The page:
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Fed's favorite inflation gauge, European CPIs, OpenAI - what's moving markets -- The week's inflation watch is nearly over, with key data from the U.S. and Europe due for release later in the session. Wall Street looks set to open lower, but is on track to register gains in February, while the turmoil at the board level of Open AI faces a potential SEC investigation.

1. Fed’s favorite inflation gauge due 

The week’s main focal point is due later Thursday, January's personal consumption expenditures (PCE) price data, widely seen as the Federal Reserve’s preferred inflation gauge.

Recent economic data releases, and the consumer prices release in particular, have prompted investors to push back bets on rate cuts by the Federal Reserve to later in the year.

Investors will be watching closely to see if the upside surprise seen in the January CPI is replicated, underlining Fed caution about the timing of rate cuts.

Year-on-year headline and 'core' PCE inflation rates are forecast to slip to 2.4% and 2.8% respectively, but monthly rises are expected to be a healthy 0.3% and 0.4%.

2. Futures lower, but monthly gains likely 

U.S. stock futures edged lower Thursday, as investors warily await the release of key inflation data as well as more corporate earnings.

By 03:45 ET (08:45 GMT), the Dow futures contract was 90 points, or 0.2%, lower, S&P 500 futures had dipped by 9 points or 0.2%, and Nasdaq 100 futures had fallen by 35 points or 0.2%.

The three main indices closed lower Wednesday, but are on track to register gains this month after strong results from Nvidia (NASDAQ:NVDA) seemed to remove worries about the sustainability of the AI-driven rally. 

The Nasdaq Composite is on course to post a gain of over 5% this month, the S&P 500 has jumped 4.6%, while the Dow Jones Industrial Average has added 2.1%. This would mark the DJIA’s first four-month winning streak since May 2021.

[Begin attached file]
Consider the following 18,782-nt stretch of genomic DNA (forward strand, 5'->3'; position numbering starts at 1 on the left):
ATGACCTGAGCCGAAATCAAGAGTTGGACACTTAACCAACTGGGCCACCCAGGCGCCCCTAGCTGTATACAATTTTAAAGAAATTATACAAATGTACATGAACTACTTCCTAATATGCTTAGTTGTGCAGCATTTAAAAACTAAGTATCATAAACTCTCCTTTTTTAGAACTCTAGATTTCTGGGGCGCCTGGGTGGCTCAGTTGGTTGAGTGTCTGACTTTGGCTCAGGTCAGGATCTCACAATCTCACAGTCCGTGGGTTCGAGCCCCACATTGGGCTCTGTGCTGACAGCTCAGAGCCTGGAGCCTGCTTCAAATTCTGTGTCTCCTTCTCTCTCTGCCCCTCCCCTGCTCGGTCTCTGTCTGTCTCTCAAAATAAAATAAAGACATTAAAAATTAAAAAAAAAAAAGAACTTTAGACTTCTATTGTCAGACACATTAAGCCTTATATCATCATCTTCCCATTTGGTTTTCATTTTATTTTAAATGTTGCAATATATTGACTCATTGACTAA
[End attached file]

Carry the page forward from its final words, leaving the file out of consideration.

There are more earnings to digest Thursday, including from Best Buy (NYSE:BBY), Hewlett Packard Enterprise (NYSE:HPE) and Bath & Body Works (NYSE:BBWI), while the likes of Snowflake (NYSE:SNOW) and Salesforce (NYSE:CRM) will also be in the spotlight after they released results after the close Wednesday. 

3. SEC investigating OpenAI leadership turmoil - WSJ

The saga surrounding the leadership of OpenAI, and the potential that investors were misled, is set to be investigated by the Securities and Exchange Commission, according to a report by the Wall Street Journal, with the newspaper citing people familiar with the matter.

The move followed OpenAI board's decision in November to fire Sam Altman as CEO and remove him from the board, only for Altman to return to his position just days later. 

The regulator is specifically looking into internal communications involving Altman, and had also sent a subopena to OpenAI in December, the WSJ report showed.

OpenAI shot into the public spotlight with the release of its ChatGPT software in late-2022, prompting a broader rush into generative artificial intelligence.

4. European inflation data due

Europe has its own inflation data to digest Thursday, with consumer prices due from the German states, France and Spain, ahead of the eurozone figures on Friday.

Inflation in the eurozone is retreating, with February’s CPI seen falling to 2.5% on an annual basis, from 2.8% the prior month.

However, officials at the European Central Bank have consistently cautioned that it’s still too early for the central bank to cut interest rates.

Bundesbank President Joachim Nagel reiterated that view on Wednesday.

"We still lack more reliable data on wage developments and confirmation that with these data, we will get inflation back to 2% in 2025," Nagel said. "Next week's projections will be an important milestone.”

The ECB will release new quarterly economic projections next Thursday.

5. Oil hit by U.S. inventories build

Oil prices edged lower Thursday, adding to the previous session’s losses as a sharp build in U.S. crude stocks reinforced concerns about demand in the world’s largest economy.

By 043:45 ET, the U.S. crude futures traded 0.6% lower at $78.03 a barrel, while the Brent contract dropped 0.7% to $81.60 per barrel. 

Crude inventories rose for the fifth consecutive week, increasing by 4.2 million barrels to 447.2 million barrels in the week ended Feb. 23, official data from the Energy Information Administration showed on Wednesday, heightening investors' worries over a slow economy and reduced oil demand in the largest consumer in the world.

Traders will be keeping an eye on the U.S. inflation data for clues about future economic activity, as well as events in the Middle East and the possible extension of voluntary oil output cuts from the producer group, the Organization of Petroleum Exporting Countries and its allies.

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